The Marxist perspective came is named after it's founder, Karl Marx (1818-1883). It looks at social groups and social classes. Marxism is a conflict theory. It shows society as an infrastructure shaped by a superstructure. The Superstructure is run by the 'bourgoise' and the infrastructure is run by the proletariate. Marxism believes that society is lulled into a false consciousness and until that sense of consciousness is realised then society will remain the same. Marxism is a deterministic theory. All of our futures are 'pre-determined' and we simply choose a path that takes us to an end goal that is the same whichever route we take.

The Post Modern perspective believes that the other theories are no longer relevant. The fact that society has changed means that the other theories are made redundant. The post modern perspective has become more influential since the 1980s. Post modernists believe that social behaviour is no longer shaped by people's backgrounds. They believe that people have more choice and free will. (Haralambos, 2008)

Symbolic interactionism was first introduced by Max Weber (1864-1920) and George H Mead (1863-1931). It is another theory that believes in free will. Symbolic interactionism focuses on how people interact with one another. The theory believes that we are all 'social actors' and that we give a continuous performance in the way that we present ourselves. It focuses on the subjective aspects of social life as opposed to the objective aspects. Unfortunately, symbolic interactionism focuses on small scale interactions and tends to ignore wider society.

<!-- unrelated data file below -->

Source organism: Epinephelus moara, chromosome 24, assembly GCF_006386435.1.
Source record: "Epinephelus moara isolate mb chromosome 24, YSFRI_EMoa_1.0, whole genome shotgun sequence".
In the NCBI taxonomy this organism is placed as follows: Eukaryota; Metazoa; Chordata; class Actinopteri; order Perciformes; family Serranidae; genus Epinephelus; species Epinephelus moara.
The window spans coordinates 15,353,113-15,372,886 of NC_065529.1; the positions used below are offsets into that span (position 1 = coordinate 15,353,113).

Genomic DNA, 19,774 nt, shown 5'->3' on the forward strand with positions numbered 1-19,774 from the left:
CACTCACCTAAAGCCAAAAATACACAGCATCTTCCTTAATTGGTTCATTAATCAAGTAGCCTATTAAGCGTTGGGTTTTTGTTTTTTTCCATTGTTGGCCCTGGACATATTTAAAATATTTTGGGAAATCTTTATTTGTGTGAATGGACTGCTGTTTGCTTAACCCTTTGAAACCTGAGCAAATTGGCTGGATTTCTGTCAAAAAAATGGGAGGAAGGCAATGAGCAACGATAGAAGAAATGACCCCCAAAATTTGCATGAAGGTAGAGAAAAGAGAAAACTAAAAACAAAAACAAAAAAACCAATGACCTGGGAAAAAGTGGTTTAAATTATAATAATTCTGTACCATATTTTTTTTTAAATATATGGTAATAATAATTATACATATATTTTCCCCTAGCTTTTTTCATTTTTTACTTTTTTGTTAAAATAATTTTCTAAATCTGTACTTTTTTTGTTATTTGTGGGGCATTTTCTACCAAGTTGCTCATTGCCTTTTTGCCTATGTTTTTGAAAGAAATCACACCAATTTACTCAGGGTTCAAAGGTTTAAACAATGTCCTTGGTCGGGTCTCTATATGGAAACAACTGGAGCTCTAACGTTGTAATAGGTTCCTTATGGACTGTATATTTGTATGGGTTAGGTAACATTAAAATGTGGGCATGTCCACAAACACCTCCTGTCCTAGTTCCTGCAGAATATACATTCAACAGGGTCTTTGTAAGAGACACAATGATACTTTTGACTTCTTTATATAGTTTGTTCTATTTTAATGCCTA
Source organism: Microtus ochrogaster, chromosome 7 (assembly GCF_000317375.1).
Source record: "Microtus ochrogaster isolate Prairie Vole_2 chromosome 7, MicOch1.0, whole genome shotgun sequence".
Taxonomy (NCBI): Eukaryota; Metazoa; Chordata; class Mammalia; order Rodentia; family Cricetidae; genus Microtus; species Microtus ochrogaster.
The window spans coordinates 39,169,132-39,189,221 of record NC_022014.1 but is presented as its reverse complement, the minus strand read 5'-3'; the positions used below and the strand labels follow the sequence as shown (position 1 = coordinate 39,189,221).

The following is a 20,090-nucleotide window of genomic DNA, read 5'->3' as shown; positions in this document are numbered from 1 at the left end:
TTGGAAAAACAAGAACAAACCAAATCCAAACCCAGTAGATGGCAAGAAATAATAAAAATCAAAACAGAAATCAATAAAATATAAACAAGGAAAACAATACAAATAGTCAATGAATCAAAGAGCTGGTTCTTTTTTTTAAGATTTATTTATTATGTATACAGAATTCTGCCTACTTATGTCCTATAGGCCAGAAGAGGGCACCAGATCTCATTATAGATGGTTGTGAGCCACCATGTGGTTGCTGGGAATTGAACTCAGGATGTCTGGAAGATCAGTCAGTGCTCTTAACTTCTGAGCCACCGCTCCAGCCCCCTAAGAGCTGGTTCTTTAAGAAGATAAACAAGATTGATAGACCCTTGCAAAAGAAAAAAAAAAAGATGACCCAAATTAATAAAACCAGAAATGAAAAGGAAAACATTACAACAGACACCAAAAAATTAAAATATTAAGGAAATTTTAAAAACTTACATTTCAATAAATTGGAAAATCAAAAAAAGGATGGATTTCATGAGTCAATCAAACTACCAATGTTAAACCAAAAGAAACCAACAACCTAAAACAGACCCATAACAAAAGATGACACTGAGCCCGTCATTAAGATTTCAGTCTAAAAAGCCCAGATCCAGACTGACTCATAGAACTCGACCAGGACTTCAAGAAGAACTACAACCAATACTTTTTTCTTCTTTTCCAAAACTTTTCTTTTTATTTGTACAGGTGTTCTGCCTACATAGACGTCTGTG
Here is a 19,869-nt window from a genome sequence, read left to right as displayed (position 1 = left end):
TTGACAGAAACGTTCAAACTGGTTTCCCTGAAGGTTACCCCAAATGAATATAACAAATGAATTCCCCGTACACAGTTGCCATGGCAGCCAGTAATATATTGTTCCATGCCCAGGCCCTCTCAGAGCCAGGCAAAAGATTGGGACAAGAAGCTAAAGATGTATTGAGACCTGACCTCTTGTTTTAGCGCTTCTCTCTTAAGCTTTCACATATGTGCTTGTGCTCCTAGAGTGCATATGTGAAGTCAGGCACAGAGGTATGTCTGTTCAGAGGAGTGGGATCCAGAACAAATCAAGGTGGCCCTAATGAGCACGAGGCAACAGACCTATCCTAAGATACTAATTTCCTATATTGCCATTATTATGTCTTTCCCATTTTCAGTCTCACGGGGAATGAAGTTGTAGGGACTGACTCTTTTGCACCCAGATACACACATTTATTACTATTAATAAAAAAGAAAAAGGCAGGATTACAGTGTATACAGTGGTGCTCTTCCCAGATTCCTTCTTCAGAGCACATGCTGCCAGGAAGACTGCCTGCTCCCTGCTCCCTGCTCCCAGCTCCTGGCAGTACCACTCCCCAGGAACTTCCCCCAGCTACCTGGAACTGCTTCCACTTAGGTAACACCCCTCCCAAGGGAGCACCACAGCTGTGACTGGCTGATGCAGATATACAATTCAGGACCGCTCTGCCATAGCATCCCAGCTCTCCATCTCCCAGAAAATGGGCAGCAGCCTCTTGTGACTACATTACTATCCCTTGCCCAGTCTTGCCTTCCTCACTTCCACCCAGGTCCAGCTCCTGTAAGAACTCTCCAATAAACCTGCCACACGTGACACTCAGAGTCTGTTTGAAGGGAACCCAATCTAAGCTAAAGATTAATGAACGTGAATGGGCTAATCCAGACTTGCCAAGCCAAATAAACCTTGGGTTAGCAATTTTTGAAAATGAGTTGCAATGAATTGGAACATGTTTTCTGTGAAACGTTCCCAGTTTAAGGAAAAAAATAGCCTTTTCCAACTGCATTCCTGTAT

(Sociology in focus. Talor, P et al 2004) and ( accessed 09 November)

Haralambos, M (2008) Sociology: themes and perspectives, Collins Educational, Glasgow

Jary, D and Jary, J (2005) Collins Dictionary of Sociology. Harper Collins, Glasgow

Marsh, I & Kealing, M. (2005) Sociology: Making sense of Society. Prentice Hall, New Jersey.

Marshall, G and Scott, J (2005) Oxford dictionary of Sociology, Oxford University Press, Oxford.

Talor, P et al (2004). Sociology in focus. Causeway Press Ltd, Ormskirk.

COLLEGE ESSAYS Compare and contrast two theories of forgetting.

There are many theories as to why people forget. This essay will analyse two of these theories: repression and decay.

To understand why we forget, we must recall the distinction between availability and accessibility. In terms of the multi store model, since information must be transferred from short-term memory (STM) to long-term memory (LTM) for storage:

availability mainly concerns STM and the transfer of information from STM to LTM
accessibility has to do mainly with LTM.

Forgetting can occur at the encoding, storage or retrieval stages. (Gross, 2010 p268)

First of all this essay will look at Repression.

Repression was first introduced in the psychological sense in 1806 by German philosopher and psychologist Johann Friedrich Herbart. (Coleman, A. 2009)

In Psychoanalysis, repression is defined as; the rejection from consciousness of painful or disagreeable ideas, memories, feelings, or impulses. (

This definition implies that the memory is there but is inaccessible.

Repression is also known as motivated forgetting. It is an unconscious action that causes retrieval failure.

Repression is a defence mechanism employed by someone who has encountered some sort of traumatic event whether that be the child who is the victim of abuse of sorts or a criminal who has committed a heinous crime.

The level of 'forgetting' in repression can vary from a temporary abolition of uncomfortable thoughts to a high level of amnesia, where events that caused the anxiety are buried very deep. (Gardner 2006)

In 1915, Freud wrote a frequently quoted definition as follows: “The essence of repression lies simply in turning something away, and keeping it at a distance from the conscious”.